Sustainable home pioneers Simon and Jasmine Dale are inspiring the world with their low-impact home in rural Pembrokeshire, West Wales built entirely from a dream and for less than £30,000.
Starting with just £500 in the bank, the couple now have a 3-bedroom home, for they and their two children, made entirely from reclaimed materials including glass and timber, with sheep’s wool for insulation.
Their innovative and eco-friendly dream home sits on a hill in the eco village of Lammas. The Lamas eco village was created as an alternative model for living on the land. Under the scheme, residents of the eco village, which was established in 2009, focus on low-impact living and natural building.
Water, woodland and electricity are managed collectively and the plots at Lammas are largely dedicated to growing food, land-based businesses, growing biomass and processing organic waste. Land-based enterprises include fruit and vegetable production, livestock and bees, and woodland and willow crafts.
As part of the Lammas eco village, Simon and Jasmine Dale, neither of whom come from a building or carpentry background, had to adhere to strict planning conditions of self-sufficiency within a five year period or be forced to move on.
Their inspiring story, which was recently documented for Channel 4’s Grand Designs programme, shows how when one follow’s their heart and soul it’s a win-win situation. Simon and Jasmine’s venture has payed off as the couple’s self-build project, which has since met the planning requirements, has been approved.
You can watch the story of Simon and Jasmine Dale’s low-impact home on Grand Designs here.
It’s not the first self-build home project that the couple have worked on. The Hobbit House, which was built in 2003 using £3,000-worth of materials, was the family’s first home in Wales. The Hobbit-style home was made from straw bale.
Like their first build, Simon and Jasmine Bale have relied on a team of volunteers, including friends and family, who have assisted them in manifesting their dream into the physical.
Speaking about the build of the Hobbit House, Simon Dale said: “I was not a builder. This kind of building is accessible to anyone. My main relevant skills were being able bodied, having self-belief and perseverance, and a mate or two to give a lift now and again.”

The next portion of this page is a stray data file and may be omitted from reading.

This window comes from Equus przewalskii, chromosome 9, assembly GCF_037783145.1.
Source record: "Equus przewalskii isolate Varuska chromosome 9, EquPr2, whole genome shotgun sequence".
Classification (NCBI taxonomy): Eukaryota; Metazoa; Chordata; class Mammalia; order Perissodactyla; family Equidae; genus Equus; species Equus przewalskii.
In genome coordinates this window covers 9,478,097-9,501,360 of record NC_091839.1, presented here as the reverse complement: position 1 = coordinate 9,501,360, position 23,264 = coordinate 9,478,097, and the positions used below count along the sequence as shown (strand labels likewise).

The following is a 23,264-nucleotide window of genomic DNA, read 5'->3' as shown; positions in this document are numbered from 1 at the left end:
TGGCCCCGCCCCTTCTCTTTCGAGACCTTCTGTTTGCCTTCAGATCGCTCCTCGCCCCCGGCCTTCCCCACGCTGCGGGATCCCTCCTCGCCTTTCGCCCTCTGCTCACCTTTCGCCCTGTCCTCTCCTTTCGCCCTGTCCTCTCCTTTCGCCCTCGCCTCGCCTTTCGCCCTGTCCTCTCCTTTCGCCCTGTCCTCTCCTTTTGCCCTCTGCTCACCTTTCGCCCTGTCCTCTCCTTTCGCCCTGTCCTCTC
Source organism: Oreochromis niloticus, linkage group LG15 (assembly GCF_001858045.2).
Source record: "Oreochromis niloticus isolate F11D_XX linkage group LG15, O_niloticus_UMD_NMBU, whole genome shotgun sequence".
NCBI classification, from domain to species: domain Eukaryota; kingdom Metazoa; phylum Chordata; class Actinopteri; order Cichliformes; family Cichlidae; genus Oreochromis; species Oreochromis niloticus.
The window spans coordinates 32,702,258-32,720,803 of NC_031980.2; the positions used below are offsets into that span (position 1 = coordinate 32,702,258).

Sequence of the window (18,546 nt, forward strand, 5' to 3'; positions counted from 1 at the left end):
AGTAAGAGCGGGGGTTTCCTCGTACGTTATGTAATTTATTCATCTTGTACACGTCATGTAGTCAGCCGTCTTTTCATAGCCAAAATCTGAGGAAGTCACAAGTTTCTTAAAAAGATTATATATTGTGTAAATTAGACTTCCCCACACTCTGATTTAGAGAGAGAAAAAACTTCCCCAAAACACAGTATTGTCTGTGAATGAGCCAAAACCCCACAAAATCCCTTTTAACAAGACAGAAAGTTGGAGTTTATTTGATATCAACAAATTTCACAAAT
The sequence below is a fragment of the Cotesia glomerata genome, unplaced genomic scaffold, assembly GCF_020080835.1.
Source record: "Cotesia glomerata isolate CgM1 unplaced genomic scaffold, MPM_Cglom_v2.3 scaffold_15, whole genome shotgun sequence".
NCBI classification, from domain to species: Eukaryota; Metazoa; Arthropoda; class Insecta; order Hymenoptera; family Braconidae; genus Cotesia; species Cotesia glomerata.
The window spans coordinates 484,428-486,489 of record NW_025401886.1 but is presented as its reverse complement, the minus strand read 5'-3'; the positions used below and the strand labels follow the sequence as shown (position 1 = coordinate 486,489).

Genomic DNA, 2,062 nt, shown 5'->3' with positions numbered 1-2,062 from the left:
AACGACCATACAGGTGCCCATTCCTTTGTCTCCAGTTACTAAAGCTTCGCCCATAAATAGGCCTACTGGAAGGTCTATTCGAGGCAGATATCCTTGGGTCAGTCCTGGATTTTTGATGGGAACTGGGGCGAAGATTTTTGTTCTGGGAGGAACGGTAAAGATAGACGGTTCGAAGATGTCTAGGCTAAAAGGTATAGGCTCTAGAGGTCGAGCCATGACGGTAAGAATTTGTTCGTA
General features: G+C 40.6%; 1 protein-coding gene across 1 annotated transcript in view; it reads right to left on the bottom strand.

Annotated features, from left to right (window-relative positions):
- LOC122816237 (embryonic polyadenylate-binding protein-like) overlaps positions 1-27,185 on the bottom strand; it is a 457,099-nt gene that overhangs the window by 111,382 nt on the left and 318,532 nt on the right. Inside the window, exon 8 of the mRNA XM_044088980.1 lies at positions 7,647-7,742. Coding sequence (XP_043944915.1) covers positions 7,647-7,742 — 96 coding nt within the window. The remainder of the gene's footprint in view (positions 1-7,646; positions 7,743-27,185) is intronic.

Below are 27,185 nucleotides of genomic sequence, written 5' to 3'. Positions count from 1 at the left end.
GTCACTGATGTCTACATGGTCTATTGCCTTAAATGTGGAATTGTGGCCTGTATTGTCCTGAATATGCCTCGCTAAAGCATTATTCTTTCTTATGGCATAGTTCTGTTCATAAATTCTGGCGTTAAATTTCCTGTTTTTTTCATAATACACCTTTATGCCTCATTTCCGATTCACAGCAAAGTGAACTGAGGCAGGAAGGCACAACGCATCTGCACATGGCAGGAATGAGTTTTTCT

Simon and Jasmine Dale have produced a booklet, Wild by Design, which serves as a mini design toolkit to inspire creative solutions for people to live in harmony with nature.
This booklet is about the integration of the land and people at their smallholding, Berllan Dawel, part of the Lammas ecovillage in West Wales. It aims to give an introduction and an inspiration to living more sustainably.
Wild by Design includes tips on how to get started with a patch of land and making sound choices.
Wild by Design, which is available to purchase via the couple’s website beingsomewhere.net, has design summaries for a small house; kitchen and forest gardens; grazing and firewood and a land based livelihood.
The couple say: “We have found that for a few thousand pound and a few months work it is possible to create simple shelters that are in harmony with the natural landscape, ecologically sound and are a pleasure to live in.
“There is something powerfully alluring in such natural buildings. Their simplicity and cost makes them accessible; their beauty and use of natural materials remind us of our ancestral right and ability to live well as part of the landscape/nature/earth. We believe this dream is possible for anyone with genuine intention, will and hard work.”
All images: © Channel 4
Rosalind Medea is Life & Soul Magazine’s Chief. She is a writer specialising in sustainable life & style, music, entertainments and wellbeing. Rosalind also works as a spiritual life coach and intuitive advisor helping people to become who they truly are and manifest their heart & soul’s desires into their lives: www.rosalindmedea.com